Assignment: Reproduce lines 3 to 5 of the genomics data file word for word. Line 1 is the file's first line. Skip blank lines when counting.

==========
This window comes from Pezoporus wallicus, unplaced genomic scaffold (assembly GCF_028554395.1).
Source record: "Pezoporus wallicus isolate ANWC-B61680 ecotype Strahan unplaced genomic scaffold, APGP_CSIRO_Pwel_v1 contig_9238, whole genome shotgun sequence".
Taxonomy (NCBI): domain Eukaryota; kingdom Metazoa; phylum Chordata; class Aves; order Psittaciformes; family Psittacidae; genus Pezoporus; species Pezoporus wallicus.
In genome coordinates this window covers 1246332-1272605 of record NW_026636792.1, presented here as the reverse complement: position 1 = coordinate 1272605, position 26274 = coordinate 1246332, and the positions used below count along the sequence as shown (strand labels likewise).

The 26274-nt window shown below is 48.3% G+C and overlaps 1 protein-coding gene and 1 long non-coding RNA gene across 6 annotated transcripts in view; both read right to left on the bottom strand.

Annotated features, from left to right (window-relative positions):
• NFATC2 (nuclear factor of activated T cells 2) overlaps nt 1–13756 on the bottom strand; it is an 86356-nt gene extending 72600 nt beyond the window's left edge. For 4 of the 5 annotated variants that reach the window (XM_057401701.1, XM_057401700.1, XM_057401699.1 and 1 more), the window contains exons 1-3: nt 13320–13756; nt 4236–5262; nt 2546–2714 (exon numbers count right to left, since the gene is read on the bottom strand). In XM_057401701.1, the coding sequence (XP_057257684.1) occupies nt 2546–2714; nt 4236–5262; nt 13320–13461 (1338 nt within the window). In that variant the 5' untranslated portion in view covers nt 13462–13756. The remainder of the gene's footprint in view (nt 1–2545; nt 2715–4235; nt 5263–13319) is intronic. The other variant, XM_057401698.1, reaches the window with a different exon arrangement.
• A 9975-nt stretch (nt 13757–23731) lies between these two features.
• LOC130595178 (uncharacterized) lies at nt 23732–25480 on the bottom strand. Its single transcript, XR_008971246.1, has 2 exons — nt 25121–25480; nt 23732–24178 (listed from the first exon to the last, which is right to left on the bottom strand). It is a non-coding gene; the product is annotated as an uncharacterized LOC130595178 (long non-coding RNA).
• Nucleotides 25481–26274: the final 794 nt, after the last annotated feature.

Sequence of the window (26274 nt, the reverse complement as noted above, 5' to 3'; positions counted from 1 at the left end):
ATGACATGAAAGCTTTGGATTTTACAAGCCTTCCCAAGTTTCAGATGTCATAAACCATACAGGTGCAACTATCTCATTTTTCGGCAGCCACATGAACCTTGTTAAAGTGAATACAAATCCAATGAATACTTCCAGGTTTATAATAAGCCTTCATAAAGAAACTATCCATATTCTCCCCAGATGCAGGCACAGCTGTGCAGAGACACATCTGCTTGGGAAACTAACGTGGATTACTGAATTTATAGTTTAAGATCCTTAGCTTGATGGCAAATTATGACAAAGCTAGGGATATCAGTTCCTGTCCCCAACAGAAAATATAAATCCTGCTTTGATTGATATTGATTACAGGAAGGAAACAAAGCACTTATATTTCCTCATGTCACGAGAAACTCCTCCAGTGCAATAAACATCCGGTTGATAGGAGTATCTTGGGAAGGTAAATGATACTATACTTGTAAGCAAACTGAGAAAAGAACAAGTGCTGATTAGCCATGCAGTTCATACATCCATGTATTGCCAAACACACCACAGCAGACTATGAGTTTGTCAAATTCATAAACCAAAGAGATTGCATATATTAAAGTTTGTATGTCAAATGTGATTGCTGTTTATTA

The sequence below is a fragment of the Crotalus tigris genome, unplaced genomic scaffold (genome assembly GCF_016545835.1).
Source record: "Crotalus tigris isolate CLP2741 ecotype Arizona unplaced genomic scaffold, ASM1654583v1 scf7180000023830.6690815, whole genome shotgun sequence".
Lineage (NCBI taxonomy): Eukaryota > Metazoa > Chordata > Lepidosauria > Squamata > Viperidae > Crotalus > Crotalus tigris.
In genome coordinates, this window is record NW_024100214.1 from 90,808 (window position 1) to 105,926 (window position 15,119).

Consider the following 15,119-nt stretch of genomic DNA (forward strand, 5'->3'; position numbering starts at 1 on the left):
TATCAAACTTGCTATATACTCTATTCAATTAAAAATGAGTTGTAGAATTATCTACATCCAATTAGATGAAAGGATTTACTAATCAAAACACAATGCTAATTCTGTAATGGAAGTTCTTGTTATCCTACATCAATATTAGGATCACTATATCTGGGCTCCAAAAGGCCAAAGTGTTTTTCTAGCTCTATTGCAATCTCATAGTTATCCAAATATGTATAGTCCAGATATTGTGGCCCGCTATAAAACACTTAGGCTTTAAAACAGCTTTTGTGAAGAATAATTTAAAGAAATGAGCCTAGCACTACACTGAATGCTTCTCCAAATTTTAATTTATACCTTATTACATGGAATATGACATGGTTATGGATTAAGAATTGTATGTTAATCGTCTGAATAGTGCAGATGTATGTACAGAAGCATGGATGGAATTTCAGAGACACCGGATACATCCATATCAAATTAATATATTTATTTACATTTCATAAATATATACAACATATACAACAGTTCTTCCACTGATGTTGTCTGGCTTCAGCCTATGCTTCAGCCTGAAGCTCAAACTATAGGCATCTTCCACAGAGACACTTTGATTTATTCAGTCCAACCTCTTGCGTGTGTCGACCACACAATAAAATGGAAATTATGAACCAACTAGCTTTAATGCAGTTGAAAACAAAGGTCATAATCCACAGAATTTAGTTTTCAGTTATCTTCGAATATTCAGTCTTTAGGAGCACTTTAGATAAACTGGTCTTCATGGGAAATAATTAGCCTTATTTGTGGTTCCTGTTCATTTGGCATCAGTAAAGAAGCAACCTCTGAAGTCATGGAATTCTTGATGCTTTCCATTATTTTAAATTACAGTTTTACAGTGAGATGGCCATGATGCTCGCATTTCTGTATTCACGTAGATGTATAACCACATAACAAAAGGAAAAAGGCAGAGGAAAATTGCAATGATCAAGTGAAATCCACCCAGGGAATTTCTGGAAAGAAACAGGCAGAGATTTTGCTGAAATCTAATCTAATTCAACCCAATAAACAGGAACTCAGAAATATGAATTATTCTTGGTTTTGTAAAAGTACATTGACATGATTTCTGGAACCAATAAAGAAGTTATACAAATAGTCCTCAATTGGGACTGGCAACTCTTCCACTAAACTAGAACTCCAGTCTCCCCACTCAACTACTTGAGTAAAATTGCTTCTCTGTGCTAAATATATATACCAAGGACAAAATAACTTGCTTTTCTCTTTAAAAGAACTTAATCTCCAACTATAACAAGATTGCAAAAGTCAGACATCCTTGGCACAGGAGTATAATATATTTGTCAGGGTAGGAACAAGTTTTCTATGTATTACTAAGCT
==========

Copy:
Taxonomy (NCBI): domain Eukaryota; kingdom Metazoa; phylum Chordata; class Aves; order Psittaciformes; family Psittacidae; genus Pezoporus; species Pezoporus wallicus.
In genome coordinates this window covers 1246332-1272605 of record NW_026636792.1, presented here as the reverse complement: position 1 = coordinate 1272605, position 26274 = coordinate 1246332, and the positions used below count along the sequence as shown (strand labels likewise).

The 26274-nt window shown below is 48.3% G+C and overlaps 1 protein-coding gene and 1 long non-coding RNA gene across 6 annotated transcripts in view; both read right to left on the bottom strand.